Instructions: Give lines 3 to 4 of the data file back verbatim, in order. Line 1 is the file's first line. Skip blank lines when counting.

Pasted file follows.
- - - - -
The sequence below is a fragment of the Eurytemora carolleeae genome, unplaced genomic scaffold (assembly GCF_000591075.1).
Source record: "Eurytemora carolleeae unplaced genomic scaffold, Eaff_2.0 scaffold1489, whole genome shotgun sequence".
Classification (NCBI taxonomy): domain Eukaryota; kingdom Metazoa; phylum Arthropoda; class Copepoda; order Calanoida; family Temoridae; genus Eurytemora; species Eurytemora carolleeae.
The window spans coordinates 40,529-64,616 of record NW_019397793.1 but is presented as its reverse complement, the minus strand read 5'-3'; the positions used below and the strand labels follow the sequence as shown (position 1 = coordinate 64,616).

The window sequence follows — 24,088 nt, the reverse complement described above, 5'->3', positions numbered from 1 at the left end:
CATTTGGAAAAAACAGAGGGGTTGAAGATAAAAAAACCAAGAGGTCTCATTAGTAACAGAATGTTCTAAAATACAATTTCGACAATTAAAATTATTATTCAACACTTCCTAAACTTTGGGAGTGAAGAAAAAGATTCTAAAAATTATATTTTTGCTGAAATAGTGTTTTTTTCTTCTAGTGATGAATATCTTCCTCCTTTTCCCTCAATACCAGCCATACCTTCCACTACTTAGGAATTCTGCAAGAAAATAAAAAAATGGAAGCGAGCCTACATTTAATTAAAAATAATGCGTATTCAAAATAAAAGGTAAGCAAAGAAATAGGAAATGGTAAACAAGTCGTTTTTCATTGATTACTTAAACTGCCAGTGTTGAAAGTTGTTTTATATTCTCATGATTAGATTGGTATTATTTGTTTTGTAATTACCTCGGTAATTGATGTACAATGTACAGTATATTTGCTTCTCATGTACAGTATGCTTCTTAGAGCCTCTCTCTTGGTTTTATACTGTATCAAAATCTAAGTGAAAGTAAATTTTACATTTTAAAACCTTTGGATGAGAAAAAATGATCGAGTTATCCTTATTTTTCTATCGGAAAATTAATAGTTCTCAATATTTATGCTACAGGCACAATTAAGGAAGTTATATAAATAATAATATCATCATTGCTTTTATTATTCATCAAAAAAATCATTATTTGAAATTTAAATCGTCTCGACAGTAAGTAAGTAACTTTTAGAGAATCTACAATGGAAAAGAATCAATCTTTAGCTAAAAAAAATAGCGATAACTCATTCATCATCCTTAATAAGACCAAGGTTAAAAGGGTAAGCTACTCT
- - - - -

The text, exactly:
Classification (NCBI taxonomy): domain Eukaryota; kingdom Metazoa; phylum Arthropoda; class Copepoda; order Calanoida; family Temoridae; genus Eurytemora; species Eurytemora carolleeae.
The window spans coordinates 40,529-64,616 of record NW_019397793.1 but is presented as its reverse complement, the minus strand read 5'-3'; the positions used below and the strand labels follow the sequence as shown (position 1 = coordinate 64,616).